Here is where we find the real incentive behind United States Pharmacopeia (USP) and USAID’s most recent announcement. It’s about “gating” the market, as Global Justice Now suggests. Turning to another vaccine, we see how drug companies ensure optimum prices for their drugs:
“Of particular note is the pneumococcal vaccine, which protects children from pneumonia – the biggest killer of children under five in developing countries.60 GlaxoSmithKline and Pfizer – which are the only producers of the pneumococcal vaccine – have made over $19 billion in revenues since its arrival on the market in 2009.”
Vaccinating children in Africa is of vital importance. And in these vital areas, the sharks of our world operating like it’s feeding time with chum in the water. Protecting kids with vaccines today is 68 times more expensive than it was a decade ago. This is because the aforementioned cabal of “big pharmaceutical companies are overcharging donors and developing countries for vaccines that already earn them billions of dollars in wealthy countries” Médecins sans Frontières (MSF) reports on intellectual property rights for vaccines being the catalyst for overcharging.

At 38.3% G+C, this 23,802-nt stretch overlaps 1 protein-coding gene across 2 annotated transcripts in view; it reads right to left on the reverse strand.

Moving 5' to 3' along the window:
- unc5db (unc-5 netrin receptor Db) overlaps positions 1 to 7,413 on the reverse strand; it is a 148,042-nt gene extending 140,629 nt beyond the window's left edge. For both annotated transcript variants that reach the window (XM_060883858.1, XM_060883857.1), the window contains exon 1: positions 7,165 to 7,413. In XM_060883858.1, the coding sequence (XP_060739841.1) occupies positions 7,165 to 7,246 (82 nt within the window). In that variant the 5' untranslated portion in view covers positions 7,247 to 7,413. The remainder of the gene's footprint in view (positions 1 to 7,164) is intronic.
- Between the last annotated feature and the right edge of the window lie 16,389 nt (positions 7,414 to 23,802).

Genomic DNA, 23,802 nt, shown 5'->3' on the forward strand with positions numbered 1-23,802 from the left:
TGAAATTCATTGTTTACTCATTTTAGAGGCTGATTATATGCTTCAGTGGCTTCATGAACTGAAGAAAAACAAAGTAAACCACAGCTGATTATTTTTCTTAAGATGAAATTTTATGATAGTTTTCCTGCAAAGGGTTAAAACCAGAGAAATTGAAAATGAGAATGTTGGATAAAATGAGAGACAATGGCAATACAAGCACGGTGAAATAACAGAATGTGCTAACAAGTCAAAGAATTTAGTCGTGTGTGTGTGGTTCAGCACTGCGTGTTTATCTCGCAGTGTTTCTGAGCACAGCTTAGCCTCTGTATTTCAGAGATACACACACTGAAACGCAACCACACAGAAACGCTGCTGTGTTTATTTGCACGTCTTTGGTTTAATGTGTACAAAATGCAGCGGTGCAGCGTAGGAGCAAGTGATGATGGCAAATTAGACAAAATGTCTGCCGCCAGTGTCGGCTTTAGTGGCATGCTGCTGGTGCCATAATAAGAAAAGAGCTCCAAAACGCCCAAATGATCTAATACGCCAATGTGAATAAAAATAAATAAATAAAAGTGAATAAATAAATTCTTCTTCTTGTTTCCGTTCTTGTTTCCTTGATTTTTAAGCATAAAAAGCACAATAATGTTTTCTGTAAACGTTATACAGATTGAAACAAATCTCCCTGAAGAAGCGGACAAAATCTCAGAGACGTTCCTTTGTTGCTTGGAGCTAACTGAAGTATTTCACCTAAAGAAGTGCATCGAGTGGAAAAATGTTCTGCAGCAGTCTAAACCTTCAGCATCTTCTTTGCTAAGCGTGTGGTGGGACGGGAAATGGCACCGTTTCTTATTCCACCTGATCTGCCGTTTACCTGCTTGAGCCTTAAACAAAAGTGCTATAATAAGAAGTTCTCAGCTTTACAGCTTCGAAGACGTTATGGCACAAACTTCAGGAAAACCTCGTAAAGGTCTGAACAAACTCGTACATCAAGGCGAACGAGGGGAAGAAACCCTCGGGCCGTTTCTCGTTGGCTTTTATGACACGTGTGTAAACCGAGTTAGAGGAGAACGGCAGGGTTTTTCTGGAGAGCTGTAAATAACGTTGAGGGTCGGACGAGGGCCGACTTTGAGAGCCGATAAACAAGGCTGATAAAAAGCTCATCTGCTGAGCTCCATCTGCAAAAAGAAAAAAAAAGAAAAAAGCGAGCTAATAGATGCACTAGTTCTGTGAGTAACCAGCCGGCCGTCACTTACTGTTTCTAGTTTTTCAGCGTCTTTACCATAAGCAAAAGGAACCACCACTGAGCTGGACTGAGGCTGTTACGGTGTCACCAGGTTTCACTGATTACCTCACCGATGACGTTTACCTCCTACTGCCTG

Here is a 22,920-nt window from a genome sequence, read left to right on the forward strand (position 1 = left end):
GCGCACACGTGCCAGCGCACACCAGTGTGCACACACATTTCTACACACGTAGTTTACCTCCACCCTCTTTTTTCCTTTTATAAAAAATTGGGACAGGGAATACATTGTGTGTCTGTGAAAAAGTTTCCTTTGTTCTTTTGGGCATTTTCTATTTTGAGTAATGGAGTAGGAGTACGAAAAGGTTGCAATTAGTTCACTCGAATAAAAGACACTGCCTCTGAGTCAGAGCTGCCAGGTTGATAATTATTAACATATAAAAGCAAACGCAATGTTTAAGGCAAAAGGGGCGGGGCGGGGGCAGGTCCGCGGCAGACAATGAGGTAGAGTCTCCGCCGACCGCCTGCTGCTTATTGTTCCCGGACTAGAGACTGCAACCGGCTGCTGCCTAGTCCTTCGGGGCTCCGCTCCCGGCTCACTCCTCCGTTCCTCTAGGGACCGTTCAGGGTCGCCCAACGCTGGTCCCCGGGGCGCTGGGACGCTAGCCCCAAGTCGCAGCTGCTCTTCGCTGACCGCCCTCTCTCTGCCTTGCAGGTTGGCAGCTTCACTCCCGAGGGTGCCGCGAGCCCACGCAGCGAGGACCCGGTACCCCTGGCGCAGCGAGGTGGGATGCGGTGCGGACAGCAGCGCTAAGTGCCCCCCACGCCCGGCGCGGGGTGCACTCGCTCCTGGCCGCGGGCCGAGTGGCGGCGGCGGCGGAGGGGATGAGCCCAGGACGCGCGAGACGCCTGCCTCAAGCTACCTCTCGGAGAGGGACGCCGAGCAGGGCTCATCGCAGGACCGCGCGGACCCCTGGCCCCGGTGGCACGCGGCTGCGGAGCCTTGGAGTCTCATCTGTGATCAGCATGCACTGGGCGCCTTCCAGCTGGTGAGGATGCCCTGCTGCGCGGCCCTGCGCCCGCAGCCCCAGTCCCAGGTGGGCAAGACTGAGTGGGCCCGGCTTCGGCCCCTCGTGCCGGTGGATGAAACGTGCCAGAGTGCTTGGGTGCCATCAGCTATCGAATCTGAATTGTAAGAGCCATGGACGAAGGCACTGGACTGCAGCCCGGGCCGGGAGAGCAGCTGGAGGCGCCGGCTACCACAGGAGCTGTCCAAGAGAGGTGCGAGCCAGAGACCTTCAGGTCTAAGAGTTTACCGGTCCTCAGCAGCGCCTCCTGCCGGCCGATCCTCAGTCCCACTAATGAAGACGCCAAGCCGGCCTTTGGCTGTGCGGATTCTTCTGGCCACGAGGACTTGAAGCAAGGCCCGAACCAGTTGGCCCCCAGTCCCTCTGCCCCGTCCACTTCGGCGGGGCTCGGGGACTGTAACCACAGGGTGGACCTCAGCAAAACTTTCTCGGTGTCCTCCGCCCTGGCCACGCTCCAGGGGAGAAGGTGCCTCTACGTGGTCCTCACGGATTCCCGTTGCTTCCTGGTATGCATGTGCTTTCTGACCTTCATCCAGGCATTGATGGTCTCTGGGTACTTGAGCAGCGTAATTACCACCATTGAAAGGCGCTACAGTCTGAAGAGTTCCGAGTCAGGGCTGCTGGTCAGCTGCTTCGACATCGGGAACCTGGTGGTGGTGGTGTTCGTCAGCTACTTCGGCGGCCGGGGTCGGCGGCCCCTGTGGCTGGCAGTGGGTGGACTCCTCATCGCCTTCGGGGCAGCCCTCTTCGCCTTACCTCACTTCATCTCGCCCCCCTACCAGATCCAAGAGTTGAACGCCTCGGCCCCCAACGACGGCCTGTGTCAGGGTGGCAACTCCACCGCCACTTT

Bill Gates has defended such complaints saying big pharma would not develop the drugs without the huge profit potential. But pharma developments are almost always subsidized by you and me. And now the market development is too. Mark Crispin Miller, professor of media, culture, and communications at New York University is quoted as having said: